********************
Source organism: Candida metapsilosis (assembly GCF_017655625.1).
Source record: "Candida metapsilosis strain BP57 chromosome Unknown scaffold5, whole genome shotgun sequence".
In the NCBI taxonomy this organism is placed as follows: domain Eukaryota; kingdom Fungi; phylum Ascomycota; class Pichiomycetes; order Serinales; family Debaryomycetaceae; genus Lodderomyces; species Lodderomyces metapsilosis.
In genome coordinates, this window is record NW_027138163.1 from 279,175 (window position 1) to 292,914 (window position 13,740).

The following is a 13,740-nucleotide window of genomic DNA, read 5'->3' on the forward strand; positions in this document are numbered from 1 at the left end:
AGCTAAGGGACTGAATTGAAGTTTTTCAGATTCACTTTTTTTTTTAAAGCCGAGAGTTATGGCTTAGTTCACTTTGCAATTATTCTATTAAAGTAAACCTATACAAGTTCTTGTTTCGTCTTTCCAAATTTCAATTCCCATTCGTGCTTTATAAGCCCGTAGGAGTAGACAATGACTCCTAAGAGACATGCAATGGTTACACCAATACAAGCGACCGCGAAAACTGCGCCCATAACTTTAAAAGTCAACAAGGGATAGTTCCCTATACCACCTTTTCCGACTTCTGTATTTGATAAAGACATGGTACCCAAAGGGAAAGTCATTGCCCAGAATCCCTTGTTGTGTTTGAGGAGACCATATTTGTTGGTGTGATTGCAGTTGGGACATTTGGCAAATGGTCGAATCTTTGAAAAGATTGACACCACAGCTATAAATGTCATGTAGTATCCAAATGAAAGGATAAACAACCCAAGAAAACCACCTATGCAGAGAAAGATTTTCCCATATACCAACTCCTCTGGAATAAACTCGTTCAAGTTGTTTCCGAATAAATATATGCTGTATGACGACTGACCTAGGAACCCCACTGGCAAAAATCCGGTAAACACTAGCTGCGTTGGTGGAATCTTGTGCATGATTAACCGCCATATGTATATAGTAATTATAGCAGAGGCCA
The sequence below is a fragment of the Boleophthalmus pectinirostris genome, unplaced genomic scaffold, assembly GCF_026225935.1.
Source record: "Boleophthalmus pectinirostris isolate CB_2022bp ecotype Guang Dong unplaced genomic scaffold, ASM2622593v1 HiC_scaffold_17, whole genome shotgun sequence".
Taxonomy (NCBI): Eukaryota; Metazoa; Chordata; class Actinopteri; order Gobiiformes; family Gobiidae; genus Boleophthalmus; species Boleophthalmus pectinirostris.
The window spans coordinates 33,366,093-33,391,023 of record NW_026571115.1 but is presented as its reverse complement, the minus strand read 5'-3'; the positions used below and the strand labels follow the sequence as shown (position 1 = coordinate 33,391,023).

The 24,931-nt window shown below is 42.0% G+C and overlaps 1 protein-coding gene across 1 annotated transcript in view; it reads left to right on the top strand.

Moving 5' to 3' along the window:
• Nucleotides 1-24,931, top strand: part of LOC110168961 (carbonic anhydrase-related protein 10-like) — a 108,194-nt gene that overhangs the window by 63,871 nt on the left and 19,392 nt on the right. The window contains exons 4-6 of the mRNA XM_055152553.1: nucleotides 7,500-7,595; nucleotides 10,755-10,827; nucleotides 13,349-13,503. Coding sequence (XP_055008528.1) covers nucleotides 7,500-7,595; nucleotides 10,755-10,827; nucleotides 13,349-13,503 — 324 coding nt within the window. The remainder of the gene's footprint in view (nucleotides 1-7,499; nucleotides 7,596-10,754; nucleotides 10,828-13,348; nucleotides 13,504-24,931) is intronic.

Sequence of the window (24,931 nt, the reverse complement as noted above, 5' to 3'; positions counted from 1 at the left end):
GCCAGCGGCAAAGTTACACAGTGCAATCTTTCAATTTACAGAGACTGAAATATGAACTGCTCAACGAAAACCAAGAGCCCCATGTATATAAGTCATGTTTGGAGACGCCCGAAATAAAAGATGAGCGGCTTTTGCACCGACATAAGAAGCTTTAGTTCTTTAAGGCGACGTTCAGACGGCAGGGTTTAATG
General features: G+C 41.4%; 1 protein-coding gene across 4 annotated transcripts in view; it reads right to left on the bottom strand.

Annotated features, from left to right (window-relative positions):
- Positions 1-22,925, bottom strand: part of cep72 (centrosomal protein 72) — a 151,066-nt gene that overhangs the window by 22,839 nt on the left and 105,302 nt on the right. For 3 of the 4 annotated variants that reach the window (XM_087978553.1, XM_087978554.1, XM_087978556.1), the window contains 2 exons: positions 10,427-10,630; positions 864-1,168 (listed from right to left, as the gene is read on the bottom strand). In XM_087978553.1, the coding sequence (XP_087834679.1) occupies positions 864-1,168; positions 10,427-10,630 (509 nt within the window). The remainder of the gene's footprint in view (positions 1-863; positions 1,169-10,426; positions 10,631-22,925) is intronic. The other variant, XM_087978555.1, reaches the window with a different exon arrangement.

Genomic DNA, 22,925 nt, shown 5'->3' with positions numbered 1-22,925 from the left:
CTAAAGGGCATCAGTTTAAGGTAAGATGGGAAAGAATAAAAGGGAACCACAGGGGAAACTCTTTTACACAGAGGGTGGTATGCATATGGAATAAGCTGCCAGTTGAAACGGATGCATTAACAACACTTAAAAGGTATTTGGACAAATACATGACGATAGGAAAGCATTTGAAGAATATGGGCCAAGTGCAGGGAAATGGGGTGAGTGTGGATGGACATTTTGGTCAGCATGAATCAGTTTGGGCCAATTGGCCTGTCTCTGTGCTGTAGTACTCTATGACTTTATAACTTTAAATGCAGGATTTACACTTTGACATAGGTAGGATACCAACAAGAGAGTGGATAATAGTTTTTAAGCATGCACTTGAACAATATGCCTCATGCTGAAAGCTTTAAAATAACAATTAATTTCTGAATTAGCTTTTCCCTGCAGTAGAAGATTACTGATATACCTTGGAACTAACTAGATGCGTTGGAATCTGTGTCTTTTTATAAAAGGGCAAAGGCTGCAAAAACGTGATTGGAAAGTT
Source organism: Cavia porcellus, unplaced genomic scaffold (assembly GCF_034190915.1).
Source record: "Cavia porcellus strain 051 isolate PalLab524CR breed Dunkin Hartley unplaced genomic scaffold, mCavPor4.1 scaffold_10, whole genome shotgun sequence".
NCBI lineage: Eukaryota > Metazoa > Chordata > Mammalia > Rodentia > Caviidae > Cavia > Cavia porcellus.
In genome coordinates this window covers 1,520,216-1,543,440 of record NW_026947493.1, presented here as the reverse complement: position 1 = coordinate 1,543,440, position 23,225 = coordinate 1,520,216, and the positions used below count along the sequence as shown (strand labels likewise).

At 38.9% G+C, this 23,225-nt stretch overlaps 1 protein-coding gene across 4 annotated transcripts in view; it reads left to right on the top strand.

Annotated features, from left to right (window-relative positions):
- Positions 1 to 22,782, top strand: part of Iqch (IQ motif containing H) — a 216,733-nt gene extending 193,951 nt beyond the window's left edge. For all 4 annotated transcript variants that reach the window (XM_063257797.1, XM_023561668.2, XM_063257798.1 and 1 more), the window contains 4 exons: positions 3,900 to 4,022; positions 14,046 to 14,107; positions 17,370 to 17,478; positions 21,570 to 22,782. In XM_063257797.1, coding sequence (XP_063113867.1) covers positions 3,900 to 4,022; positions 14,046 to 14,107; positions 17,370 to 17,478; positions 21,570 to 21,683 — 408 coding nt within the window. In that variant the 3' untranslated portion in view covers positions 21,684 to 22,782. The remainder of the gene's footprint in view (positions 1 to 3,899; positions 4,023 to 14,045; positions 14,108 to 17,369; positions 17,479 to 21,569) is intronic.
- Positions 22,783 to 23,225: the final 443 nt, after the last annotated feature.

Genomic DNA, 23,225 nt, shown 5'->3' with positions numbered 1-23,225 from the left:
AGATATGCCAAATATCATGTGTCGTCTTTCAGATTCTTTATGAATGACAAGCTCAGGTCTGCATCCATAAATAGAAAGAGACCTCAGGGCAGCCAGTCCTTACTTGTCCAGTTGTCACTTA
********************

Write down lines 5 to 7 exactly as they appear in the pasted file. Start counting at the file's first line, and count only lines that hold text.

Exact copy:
The following is a 13,740-nucleotide window of genomic DNA, read 5'->3' on the forward strand; positions in this document are numbered from 1 at the left end:
AGCTAAGGGACTGAATTGAAGTTTTTCAGATTCACTTTTTTTTTTAAAGCCGAGAGTTATGGCTTAGTTCACTTTGCAATTATTCTATTAAAGTAAACCTATACAAGTTCTTGTTTCGTCTTTCCAAATTTCAATTCCCATTCGTGCTTTATAAGCCCGTAGGAGTAGACAATGACTCCTAAGAGACATGCAATGGTTACACCAATACAAGCGACCGCGAAAACTGCGCCCATAACTTTAAAAGTCAACAAGGGATAGTTCCCTATACCACCTTTTCCGACTTCTGTATTTGATAAAGACATGGTACCCAAAGGGAAAGTCATTGCCCAGAATCCCTTGTTGTGTTTGAGGAGACCATATTTGTTGGTGTGATTGCAGTTGGGACATTTGGCAAATGGTCGAATCTTTGAAAAGATTGACACCACAGCTATAAATGTCATGTAGTATCCAAATGAAAGGATAAACAACCCAAGAAAACCACCTATGCAGAGAAAGATTTTCCCATATACCAACTCCTCTGGAATAAACTCGTTCAAGTTGTTTCCGAATAAATATATGCTGTATGACGACTGACCTAGGAACCCCACTGGCAAAAATCCGGTAAACACTAGCTGCGTTGGTGGAATCTTGTGCATGATTAACCGCCATATGTATATAGTAATTATAGCAGAGGCCA
The sequence below is a fragment of the Boleophthalmus pectinirostris genome, unplaced genomic scaffold, assembly GCF_026225935.1.